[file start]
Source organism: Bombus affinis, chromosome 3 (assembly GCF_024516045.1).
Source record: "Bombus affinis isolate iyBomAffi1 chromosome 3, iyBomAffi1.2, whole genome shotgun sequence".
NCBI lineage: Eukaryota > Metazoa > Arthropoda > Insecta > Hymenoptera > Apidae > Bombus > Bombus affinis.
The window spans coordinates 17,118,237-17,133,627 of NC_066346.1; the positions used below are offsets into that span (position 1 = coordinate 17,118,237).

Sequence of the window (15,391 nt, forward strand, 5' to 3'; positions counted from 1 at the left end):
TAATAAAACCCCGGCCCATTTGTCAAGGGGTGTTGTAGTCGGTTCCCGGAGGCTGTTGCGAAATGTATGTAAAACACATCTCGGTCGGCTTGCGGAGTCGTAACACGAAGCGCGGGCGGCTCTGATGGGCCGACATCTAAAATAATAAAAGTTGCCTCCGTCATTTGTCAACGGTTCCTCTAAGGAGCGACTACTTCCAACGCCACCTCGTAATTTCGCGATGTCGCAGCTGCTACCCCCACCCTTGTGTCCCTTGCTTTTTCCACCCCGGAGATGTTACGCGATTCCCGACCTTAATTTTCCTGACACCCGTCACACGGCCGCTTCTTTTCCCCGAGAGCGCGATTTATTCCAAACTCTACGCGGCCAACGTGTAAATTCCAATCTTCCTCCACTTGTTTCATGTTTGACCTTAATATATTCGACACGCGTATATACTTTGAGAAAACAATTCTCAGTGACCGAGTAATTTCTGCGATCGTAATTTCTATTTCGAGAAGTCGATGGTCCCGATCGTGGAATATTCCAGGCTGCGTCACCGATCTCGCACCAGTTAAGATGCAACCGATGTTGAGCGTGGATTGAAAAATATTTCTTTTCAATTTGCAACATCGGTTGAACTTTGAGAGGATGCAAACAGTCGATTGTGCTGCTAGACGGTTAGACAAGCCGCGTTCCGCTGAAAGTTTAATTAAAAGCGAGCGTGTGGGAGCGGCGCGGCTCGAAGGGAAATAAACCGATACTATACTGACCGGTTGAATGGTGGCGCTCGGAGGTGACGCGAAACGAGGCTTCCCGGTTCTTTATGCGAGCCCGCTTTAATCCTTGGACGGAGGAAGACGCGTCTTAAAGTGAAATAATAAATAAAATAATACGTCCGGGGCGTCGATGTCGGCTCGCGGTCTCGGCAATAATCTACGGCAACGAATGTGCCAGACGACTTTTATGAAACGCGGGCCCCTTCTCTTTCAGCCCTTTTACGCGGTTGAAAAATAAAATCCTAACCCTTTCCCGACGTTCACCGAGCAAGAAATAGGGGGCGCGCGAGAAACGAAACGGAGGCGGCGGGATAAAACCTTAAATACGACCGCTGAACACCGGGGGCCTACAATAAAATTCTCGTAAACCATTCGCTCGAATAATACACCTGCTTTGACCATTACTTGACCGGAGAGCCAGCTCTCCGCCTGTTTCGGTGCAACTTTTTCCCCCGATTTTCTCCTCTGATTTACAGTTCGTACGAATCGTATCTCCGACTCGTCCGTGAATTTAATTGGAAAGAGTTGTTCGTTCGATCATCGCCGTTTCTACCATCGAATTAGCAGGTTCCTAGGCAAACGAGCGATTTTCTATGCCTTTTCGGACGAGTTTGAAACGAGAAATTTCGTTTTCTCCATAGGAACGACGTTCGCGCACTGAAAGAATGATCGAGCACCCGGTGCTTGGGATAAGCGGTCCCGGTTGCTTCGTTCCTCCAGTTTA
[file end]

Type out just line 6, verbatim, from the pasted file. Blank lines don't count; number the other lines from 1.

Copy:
TAATAAAACCCCGGCCCATTTGTCAAGGGGTGTTGTAGTCGGTTCCCGGAGGCTGTTGCGAAATGTATGTAAAACACATCTCGGTCGGCTTGCGGAGTCGTAACACGAAGCGCGGGCGGCTCTGATGGGCCGACATCTAAAATAATAAAAGTTGCCTCCGTCATTTGTCAACGGTTCCTCTAAGGAGCGACTACTTCCAACGCCACCTCGTAATTTCGCGATGTCGCAGCTGCTACCCCCACCCTTGTGTCCCTTGCTTTTTCCACCCCGGAGATGTTACGCGATTCCCGACCTTAATTTTCCTGACACCCGTCACACGGCCGCTTCTTTTCCCCGAGAGCGCGATTTATTCCAAACTCTACGCGGCCAACGTGTAAATTCCAATCTTCCTCCACTTGTTTCATGTTTGACCTTAATATATTCGACACGCGTATATACTTTGAGAAAACAATTCTCAGTGACCGAGTAATTTCTGCGATCGTAATTTCTATTTCGAGAAGTCGATGGTCCCGATCGTGGAATATTCCAGGCTGCGTCACCGATCTCGCACCAGTTAAGATGCAACCGATGTTGAGCGTGGATTGAAAAATATTTCTTTTCAATTTGCAACATCGGTTGAACTTTGAGAGGATGCAAACAGTCGATTGTGCTGCTAGACGGTTAGACAAGCCGCGTTCCGCTGAAAGTTTAATTAAAAGCGAGCGTGTGGGAGCGGCGCGGCTCGAAGGGAAATAAACCGATACTATACTGACCGGTTGAATGGTGGCGCTCGGAGGTGACGCGAAACGAGGCTTCCCGGTTCTTTATGCGAGCCCGCTTTAATCCTTGGACGGAGGAAGACGCGTCTTAAAGTGAAATAATAAATAAAATAATACGTCCGGGGCGTCGATGTCGGCTCGCGGTCTCGGCAATAATCTACGGCAACGAATGTGCCAGACGACTTTTATGAAACGCGGGCCCCTTCTCTTTCAGCCCTTTTACGCGGTTGAAAAATAAAATCCTAACCCTTTCCCGACGTTCACCGAGCAAGAAATAGGGGGCGCGCGAGAAACGAAACGGAGGCGGCGGGATAAAACCTTAAATACGACCGCTGAACACCGGGGGCCTACAATAAAATTCTCGTAAACCATTCGCTCGAATAATACACCTGCTTTGACCATTACTTGACCGGAGAGCCAGCTCTCCGCCTGTTTCGGTGCAACTTTTTCCCCCGATTTTCTCCTCTGATTTACAGTTCGTACGAATCGTATCTCCGACTCGTCCGTGAATTTAATTGGAAAGAGTTGTTCGTTCGATCATCGCCGTTTCTACCATCGAATTAGCAGGTTCCTAGGCAAACGAGCGATTTTCTATGCCTTTTCGGACGAGTTTGAAACGAGAAATTTCGTTTTCTCCATAGGAACGACGTTCGCGCACTGAAAGAATGATCGAGCACCCGGTGCTTGGGATAAGCGGTCCCGGTTGCTTCGTTCCTCCAGTTTA